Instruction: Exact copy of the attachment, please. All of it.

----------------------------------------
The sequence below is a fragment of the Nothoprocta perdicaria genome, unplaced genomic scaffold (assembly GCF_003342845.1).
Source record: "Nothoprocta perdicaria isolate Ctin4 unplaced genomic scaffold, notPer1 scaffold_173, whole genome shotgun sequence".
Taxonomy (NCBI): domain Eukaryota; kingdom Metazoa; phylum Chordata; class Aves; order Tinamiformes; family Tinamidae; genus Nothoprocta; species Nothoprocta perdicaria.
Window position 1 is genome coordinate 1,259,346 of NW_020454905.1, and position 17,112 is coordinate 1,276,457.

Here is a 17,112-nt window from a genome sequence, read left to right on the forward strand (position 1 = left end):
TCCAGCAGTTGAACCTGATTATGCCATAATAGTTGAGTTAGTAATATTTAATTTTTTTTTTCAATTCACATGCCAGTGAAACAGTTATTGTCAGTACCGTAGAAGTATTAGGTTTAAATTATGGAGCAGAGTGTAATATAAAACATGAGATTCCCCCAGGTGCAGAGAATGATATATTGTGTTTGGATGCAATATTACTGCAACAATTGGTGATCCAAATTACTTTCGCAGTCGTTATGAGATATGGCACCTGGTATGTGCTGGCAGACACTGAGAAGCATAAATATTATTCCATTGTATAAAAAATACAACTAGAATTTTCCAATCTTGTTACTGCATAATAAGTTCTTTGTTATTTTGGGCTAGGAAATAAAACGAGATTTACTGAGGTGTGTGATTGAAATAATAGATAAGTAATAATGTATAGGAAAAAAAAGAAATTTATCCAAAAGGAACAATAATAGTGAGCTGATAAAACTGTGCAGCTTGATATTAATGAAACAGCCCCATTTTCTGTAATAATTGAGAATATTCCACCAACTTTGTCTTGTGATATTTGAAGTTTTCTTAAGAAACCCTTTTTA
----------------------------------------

The sequence below is a fragment of the Nothoprocta perdicaria genome, unplaced genomic scaffold (assembly GCF_003342845.1).
Source record: "Nothoprocta perdicaria isolate Ctin4 unplaced genomic scaffold, notPer1 scaffold_173, whole genome shotgun sequence".
Taxonomy (NCBI): domain Eukaryota; kingdom Metazoa; phylum Chordata; class Aves; order Tinamiformes; family Tinamidae; genus Nothoprocta; species Nothoprocta perdicaria.
Window position 1 is genome coordinate 1,259,346 of NW_020454905.1, and position 17,112 is coordinate 1,276,457.

Here is a 17,112-nt window from a genome sequence, read left to right on the forward strand (position 1 = left end):
TCCAGCAGTTGAACCTGATTATGCCATAATAGTTGAGTTAGTAATATTTAATTTTTTTTTTCAATTCACATGCCAGTGAAACAGTTATTGTCAGTACCGTAGAAGTATTAGGTTTAAATTATGGAGCAGAGTGTAATATAAAACATGAGATTCCCCCAGGTGCAGAGAATGATATATTGTGTTTGGATGCAATATTACTGCAACAATTGGTGATCCAAATTACTTTCGCAGTCGTTATGAGATATGGCACCTGGTATGTGCTGGCAGACACTGAGAAGCATAAATATTATTCCATTGTATAAAAAATACAACTAGAATTTTCCAATCTTGTTACTGCATAATAAGTTCTTTGTTATTTTGGGCTAGGAAATAAAACGAGATTTACTGAGGTGTGTGATTGAAATAATAGATAAGTAATAATGTATAGGAAAAAAAAGAAATTTATCCAAAAGGAACAATAATAGTGAGCTGATAAAACTGTGCAGCTTGATATTAATGAAACAGCCCCATTTTCTGTAATAATTGAGAATATTCCACCAACTTTGTCTTGTGATATTTGAAGTTTTCTTAAGAAACCCTTTTTA